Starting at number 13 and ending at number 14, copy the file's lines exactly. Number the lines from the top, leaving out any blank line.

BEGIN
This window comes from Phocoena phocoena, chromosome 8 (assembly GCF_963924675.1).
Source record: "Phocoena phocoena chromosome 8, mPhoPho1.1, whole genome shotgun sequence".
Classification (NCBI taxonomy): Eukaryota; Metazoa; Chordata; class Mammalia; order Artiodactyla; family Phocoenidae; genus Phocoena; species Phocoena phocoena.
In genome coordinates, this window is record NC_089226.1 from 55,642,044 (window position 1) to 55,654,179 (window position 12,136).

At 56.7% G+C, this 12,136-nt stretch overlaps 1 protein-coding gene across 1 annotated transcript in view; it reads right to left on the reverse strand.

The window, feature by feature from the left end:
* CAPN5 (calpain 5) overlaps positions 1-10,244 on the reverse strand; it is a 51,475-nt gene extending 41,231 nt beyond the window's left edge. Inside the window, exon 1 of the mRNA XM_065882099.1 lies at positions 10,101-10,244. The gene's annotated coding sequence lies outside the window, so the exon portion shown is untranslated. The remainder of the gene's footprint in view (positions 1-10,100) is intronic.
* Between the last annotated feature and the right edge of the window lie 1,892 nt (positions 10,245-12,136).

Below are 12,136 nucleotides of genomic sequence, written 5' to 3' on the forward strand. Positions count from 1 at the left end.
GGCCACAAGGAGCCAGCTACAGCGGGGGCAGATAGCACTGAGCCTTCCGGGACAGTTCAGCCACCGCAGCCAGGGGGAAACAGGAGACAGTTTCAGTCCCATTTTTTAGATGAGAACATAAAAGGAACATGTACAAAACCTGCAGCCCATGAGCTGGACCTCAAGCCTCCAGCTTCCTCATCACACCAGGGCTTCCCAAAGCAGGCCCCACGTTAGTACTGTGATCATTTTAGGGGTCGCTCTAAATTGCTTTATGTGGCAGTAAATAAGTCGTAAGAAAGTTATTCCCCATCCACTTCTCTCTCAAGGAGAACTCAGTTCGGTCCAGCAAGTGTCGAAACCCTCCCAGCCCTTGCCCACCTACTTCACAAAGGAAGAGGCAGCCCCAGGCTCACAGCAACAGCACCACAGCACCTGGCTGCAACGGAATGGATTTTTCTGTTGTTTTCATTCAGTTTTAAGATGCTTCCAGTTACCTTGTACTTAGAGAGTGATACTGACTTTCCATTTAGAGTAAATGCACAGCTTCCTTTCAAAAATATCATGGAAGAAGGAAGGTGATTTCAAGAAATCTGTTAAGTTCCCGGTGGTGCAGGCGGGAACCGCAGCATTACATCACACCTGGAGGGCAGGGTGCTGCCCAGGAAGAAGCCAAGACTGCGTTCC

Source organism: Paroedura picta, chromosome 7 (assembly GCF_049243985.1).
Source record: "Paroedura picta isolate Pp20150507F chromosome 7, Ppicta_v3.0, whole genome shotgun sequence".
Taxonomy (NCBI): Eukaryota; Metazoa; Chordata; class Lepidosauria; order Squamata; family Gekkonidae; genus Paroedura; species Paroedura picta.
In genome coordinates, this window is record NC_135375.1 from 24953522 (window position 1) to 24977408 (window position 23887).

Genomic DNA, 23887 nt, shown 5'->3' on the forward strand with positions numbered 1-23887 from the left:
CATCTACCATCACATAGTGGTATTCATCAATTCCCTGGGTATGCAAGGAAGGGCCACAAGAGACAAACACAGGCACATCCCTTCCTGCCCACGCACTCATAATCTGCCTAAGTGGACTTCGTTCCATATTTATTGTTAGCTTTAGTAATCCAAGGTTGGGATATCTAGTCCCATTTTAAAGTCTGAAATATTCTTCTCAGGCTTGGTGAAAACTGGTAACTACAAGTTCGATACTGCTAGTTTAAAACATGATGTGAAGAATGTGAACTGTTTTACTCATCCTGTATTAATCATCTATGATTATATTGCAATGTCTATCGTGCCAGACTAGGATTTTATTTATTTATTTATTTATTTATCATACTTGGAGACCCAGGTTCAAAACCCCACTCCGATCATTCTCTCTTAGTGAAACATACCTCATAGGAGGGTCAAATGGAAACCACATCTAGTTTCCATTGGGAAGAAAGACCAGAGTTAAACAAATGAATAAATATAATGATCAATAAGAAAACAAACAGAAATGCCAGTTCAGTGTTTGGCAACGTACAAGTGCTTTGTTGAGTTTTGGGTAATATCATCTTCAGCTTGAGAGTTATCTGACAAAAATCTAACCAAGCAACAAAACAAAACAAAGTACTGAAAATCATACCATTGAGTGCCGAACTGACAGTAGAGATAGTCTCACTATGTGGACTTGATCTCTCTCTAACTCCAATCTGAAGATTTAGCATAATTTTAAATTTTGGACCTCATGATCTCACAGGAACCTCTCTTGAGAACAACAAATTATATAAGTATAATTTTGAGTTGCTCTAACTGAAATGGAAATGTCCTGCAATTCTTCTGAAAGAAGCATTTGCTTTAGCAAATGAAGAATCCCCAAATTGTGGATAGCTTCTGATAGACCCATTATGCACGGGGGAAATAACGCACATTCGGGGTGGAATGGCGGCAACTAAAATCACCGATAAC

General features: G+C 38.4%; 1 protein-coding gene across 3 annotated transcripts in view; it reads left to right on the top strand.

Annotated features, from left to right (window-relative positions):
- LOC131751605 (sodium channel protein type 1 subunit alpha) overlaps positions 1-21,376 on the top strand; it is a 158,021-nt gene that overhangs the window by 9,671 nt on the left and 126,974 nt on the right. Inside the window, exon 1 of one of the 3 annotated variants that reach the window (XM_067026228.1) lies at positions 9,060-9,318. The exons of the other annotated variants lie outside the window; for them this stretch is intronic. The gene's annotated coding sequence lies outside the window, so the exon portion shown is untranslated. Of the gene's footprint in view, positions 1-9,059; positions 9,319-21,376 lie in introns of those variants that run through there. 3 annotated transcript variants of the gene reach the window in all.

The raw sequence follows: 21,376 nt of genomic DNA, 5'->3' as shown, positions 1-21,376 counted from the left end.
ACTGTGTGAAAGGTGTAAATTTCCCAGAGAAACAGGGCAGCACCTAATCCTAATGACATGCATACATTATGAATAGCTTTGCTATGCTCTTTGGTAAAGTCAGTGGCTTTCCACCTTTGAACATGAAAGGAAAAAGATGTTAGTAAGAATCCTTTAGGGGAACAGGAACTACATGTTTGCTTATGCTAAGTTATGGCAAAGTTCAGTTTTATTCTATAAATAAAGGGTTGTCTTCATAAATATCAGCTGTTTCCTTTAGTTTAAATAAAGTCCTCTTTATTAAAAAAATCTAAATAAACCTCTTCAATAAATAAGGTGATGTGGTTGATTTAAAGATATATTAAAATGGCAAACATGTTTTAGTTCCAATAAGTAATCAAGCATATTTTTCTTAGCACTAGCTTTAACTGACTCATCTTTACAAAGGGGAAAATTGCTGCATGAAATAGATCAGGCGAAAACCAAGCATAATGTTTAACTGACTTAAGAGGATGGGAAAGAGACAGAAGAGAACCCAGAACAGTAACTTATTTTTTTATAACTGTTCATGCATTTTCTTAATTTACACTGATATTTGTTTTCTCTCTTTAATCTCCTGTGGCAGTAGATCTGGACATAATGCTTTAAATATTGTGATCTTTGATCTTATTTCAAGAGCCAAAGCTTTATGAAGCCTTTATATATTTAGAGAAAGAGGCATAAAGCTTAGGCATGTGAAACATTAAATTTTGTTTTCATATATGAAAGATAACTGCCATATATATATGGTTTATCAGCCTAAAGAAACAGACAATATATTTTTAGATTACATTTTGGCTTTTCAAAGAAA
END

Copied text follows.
Taxonomy (NCBI): Eukaryota; Metazoa; Chordata; class Lepidosauria; order Squamata; family Gekkonidae; genus Paroedura; species Paroedura picta.
In genome coordinates, this window is record NC_135375.1 from 24953522 (window position 1) to 24977408 (window position 23887).